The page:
The future of gas stations

electrical-wiring
gasoline
batteries
#1

I am working on an student industrial design project (Product Design). The background of my senior thesis is directed at the future of energy distribution based around automobiles.



How will alternative energy sources be used and distributed such as wind, solar, H20, and others?



More specifically what will the gas/energy station of the future be?



How will this energy be distributed?



What are some present and past designs of products that distribute energy?

#2

Do some searching on hydrogen cell technology as this is probably the best bet for the mid-to-long term future of motor fuels. Hydrogen cell cars will still need to be refueled, which will presumably happen at something resembling, if not identical to, a gas station. One interesting twist is that since the fuel cells are basically made from water and electricity, high-volume stations will possibly make their own hydrogen on site.

#3

I am curious as to how many words your thesis will contain. This subject deserves a book.

#4

Interesting project.

Clearly we don’t know yet what will happen as the technology is still developing and there are many different threads out there.

If it goes electric, I wonder what will happen. Most people will prefer to charge up at home, but how will that fit into the question of collecting taxes based on road use as we now do with the tax on gasoline and diesel. Also what about long trips? Where will they recharge if they are pure electric and most people are charging at home?

Hydrogen would likely be handled by existing stations by just adding hydrogen equipment, but how about the chicken and the egg?  How do you get enough cars on the road to make it profitable to buy the equipment to sell hydrogen if there are few cars and if there are few stations how do you sell more cars?  

I suspect that the distribution of electricity from wind solar and water power will not be much different than electrical distribution today.  Most of it will not be going to cars unless we have a big switch to electric cars.  In reality I suspect that electric cars may become a reality in large cities, but not elsewhere.  Time will tell.  See above for the chicken and the egg. 

Electrical energy distribution has not changed since the introduction of A/C current. You find a source and use wires to distribute it.

The future of the gas station will be decided by the consumer preferences and by government regulation more than by available technology.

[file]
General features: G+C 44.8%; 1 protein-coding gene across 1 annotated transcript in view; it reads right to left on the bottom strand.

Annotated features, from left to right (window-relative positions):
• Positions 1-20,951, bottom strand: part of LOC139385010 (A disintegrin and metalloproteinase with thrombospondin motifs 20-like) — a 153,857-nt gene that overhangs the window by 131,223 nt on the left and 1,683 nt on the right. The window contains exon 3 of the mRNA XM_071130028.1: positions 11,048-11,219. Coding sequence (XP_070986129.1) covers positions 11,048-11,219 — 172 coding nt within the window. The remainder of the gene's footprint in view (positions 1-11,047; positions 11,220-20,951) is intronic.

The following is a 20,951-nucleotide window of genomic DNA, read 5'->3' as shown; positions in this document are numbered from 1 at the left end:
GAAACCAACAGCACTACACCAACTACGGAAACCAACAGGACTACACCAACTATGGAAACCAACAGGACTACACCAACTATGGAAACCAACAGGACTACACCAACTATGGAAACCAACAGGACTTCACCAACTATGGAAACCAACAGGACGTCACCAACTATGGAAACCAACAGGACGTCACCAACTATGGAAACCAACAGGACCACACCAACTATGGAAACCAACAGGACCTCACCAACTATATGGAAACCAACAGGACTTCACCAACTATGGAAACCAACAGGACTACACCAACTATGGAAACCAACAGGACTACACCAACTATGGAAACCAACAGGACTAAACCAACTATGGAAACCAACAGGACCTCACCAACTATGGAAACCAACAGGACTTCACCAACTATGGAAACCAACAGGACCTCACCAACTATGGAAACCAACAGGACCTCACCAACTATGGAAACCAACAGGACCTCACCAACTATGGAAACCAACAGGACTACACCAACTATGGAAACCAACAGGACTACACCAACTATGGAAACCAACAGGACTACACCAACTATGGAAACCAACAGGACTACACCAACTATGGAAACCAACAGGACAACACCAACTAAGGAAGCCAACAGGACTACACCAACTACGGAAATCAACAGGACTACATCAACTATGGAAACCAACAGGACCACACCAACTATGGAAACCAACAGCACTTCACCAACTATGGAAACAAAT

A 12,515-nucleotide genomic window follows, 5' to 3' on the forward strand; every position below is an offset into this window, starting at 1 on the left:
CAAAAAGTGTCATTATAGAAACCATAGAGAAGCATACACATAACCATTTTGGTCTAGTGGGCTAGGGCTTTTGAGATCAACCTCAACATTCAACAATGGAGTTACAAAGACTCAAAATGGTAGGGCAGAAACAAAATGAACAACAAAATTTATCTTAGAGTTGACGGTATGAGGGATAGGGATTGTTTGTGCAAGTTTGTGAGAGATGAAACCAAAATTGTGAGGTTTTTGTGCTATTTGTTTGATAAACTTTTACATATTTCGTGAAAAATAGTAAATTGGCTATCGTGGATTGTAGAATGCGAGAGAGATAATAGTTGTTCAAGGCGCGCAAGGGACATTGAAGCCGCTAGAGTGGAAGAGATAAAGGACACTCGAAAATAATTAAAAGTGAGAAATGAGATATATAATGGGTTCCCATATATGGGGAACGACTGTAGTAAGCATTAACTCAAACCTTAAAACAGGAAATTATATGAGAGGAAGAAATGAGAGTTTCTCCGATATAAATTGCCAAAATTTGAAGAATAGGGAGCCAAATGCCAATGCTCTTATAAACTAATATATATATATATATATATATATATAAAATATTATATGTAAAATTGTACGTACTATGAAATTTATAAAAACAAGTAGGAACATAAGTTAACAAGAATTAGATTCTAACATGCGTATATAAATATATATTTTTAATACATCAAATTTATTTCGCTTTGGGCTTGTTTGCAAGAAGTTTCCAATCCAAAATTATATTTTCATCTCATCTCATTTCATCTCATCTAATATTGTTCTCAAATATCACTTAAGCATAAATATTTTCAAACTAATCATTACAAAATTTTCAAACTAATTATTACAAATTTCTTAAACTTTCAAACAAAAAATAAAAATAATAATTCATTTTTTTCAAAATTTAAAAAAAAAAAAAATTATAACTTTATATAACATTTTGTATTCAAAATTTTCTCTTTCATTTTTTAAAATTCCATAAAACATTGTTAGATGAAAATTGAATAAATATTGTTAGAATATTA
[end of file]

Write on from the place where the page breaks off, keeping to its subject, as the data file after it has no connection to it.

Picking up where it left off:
All of the above is just my current opinion and is subject to serious change when (not if) technology changes.
#5

Thank you for responding to my questions. Hydrogen seems to be the leader for a true alternative. Is there anything about the process of refueling your car that you would change? Thanks Again!

#6

Thank You for your question. You are right getting a handle on how big this issue is and where to focus has been tough, but a lot of fun. I only have about 8 months total from research to development to prototype. What are some things that you would like to see in the gas station of the future? Thank You!

#7

You need to separate energy sources (wind, solar) from energy transmission. Wind and solar generate electricity, we already have a grid for that, it’ll need improvement for PHEVs and EVs. Natural gas vehicles will also use the (somewhat improved) existing grid. The only distribution problem is hydrogen, which would need a new network of pipes, etc. I’m of the opinion that EVs are much more practical cost effective, and equally environmentally sound, compared to hydrogen-fuelled vehicles.

#8

Thank you for all of the great information. I think you really nailed it…this is the future and nothing has been done yet. Your questions are some of my questions that I am asking others as well. What would you like to see happen? What have been some of your gas station experiences that you saw an opportunity for change? Thank You!

#9

Thanks for your feedback! Is there an opportunity to have a faster, easier way to supply energy from the grid? Is there an opportunity with batteries, should they be changed out…or always recharged? Will we need more wind and solar to provide more energy to the grid to handle the demand? Thanks again for answering my questions!

#10

What would you like to see happen?

Well I would like to see an abundant very cheap zero pollution universally available energy source, but I don’t expect that.

I only hope that the best fuel choice will be made without influence from existing energy industries or concern for those who may profit from any change and that the full real cost of pollution is fully factored in to the decision.